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Letters to the Editor

Posted: Wednesday, September 05, 2001

Trashy humans not only harm wildlife, they also endanger people

The putrid odor slammed into my nose as I was riding my horse less than a half mile from my house along the power line behind Strawberry Road. I recognized it immediately and both anger and fear rose. Some idiot had dumped their salmon carcasses on the trail, just about 40 feet from the road.

It's a common odor here on the central Kenai Peninsula, but should be associated with the dump, not the wilderness.

Traveling through the odor wouldn't be so bad if it weren't for the accompanying danger: The area was now littered with bear dung and prints.

Determined not to let trashy people of Alaska ruin my horse ride, I continued through the dump zone and luckily didn't see a bear. I visited the site the next day, and the dozens of carcasses had been devoured, leaving only the odor and evidence of extreme bear activity.

This occurred the end of July, and coincided with the dipnetting season.

Unfortunately, it continued through the month of August, although I do not know where these people were getting their dozens of salmon. Then it included clams. Now, it includes a moose carcass.

For nearly a month and a half now, the area has been a smorgasbord for bears. Of course, these bears are now dump bears. They want human food. When the smorgasbord disappears, they come to the nearby houses, looking for food.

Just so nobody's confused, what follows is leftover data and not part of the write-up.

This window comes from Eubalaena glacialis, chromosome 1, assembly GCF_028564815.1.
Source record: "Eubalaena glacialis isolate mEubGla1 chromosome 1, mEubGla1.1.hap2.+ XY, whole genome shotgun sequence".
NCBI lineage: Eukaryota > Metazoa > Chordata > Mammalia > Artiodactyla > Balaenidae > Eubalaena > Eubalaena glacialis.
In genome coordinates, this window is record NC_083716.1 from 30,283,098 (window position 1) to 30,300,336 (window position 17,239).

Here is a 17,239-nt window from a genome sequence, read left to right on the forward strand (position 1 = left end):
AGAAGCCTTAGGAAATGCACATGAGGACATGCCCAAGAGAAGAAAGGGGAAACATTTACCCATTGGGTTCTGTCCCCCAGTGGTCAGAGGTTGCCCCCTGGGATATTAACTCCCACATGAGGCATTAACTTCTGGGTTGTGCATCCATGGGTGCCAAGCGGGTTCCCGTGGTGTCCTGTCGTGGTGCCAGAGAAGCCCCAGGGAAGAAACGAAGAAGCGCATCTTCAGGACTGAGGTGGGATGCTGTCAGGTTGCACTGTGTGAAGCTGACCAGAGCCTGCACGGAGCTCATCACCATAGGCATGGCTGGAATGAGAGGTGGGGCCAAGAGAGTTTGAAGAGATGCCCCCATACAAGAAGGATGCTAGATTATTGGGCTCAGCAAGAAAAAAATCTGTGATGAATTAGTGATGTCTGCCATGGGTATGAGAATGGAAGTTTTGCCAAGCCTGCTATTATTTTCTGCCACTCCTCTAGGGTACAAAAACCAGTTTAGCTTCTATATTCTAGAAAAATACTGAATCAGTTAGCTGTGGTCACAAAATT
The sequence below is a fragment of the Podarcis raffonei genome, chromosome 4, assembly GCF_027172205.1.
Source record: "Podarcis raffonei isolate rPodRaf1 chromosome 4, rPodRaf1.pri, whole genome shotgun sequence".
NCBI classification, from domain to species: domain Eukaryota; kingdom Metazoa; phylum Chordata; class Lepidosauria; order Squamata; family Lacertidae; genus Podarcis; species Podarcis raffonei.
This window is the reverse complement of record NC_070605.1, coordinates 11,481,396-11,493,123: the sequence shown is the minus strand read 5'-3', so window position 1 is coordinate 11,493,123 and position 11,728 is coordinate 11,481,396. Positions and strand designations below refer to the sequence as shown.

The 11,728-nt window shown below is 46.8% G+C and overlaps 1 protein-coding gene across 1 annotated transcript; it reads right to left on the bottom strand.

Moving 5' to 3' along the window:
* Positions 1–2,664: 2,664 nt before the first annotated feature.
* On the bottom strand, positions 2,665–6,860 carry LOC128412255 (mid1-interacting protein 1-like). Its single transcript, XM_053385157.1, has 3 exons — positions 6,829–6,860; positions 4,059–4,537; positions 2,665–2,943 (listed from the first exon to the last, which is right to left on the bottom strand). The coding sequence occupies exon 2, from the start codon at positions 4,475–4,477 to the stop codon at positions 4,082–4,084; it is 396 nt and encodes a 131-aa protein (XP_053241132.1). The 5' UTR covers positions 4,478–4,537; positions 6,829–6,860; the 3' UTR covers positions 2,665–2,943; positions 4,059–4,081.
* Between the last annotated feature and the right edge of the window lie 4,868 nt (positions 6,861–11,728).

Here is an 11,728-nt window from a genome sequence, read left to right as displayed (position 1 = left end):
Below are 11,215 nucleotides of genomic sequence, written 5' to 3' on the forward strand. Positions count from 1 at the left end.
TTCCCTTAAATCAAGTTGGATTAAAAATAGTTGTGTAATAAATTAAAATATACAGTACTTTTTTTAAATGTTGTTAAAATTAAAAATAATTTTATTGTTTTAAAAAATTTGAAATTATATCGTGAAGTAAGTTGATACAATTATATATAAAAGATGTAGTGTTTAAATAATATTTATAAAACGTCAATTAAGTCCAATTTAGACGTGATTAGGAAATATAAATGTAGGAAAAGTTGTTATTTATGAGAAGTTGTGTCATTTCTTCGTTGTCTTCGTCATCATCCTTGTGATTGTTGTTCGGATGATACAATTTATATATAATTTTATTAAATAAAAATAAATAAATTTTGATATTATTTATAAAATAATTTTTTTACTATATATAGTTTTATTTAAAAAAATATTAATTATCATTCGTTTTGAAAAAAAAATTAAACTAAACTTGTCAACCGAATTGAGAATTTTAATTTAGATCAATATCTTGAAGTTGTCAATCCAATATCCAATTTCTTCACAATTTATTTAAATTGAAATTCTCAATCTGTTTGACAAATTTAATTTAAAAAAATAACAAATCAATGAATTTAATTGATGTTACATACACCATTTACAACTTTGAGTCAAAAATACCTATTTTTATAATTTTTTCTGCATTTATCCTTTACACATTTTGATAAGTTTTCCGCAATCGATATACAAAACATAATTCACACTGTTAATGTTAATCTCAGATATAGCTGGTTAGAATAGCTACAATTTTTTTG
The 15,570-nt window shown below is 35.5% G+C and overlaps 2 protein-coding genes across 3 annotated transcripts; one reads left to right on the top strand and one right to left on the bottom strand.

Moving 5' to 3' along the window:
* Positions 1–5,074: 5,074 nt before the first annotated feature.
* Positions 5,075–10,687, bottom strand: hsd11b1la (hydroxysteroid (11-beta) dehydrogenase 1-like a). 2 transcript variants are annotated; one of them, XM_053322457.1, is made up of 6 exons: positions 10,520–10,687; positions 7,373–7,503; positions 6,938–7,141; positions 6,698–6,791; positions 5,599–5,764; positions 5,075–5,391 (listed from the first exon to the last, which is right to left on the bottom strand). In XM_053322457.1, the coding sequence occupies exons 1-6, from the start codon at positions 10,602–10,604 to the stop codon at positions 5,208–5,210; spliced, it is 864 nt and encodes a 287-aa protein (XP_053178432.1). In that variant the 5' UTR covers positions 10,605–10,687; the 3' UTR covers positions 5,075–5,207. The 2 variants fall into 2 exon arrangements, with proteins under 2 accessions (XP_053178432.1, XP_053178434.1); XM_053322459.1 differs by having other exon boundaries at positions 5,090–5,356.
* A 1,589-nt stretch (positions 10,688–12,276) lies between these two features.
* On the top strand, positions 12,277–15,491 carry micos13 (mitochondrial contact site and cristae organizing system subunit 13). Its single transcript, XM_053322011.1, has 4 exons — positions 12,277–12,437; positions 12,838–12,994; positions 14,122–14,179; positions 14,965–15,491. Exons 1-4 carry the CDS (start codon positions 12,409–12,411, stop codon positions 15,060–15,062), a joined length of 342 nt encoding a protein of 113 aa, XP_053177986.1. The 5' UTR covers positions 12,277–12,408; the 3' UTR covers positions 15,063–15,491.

Right down the road are two horses and one foal which was born just this spring. I have one horse. Over the hill are two more horses. The powerline is a popular trail for horses, joggers and walkers.

One woman who walks her dogs every day said she no longer can walk along the road because of the bears. A family that gives trail rides reported that the trail the bears use to drag off the salmon carcasses intersects their trail for rides. Another family with horses walked out one morning to be greeted by a mother brown bear with two cubs. That same mother has visited my house, tearing apart garbage which now is being kept securely inside the garage.

I like bears. When I moved to this area, I knew being on the fringe of the wilderness would probably put me in contact with bears. I've been horseback riding in bear country for 10 years. I respect them, they respect humans, and we keep each other at a distance.

Because of human stupidity, that formula has now changed. I respect bears, but they no longer respect humans. They see humans as a food source. As a consequence, I am a virtual prisoner of my house, and they are as good as dead.

Strawberry Road is not the only trashed area. Gaswell Extended offers even a greater variety for bears, as those human trashers dump household garbage in addition to fish and moose carcasses. That requires horseback riders and joggers to pick through broken glass in addition to watch for roaming bears.

My guess is that the majority of the side roads have areas trashed by jerks.

If we residents had to pay every time we hauled garbage to the local dump, I might understand the inclination to haul the mess to the side roads. But our dump is supported by tax dollars. There is no excuse.

I have no idea who the offenders are. If and when I find out, they will be reported. There is a fine for dumping trash, and I will file charges.

If anyone is dumping out of ignorance of the consequences to the local residents, I would hope they would read this letter and stop. If they are truly jerks, then it is up to the rest of us residents to begin policing these side roads. Maybe a local priority would include giving a

Crime Stoppers-type reward for people who report other people trashing an area. There is no excuse for these types of human beings.

Polly Crawford

Kenai



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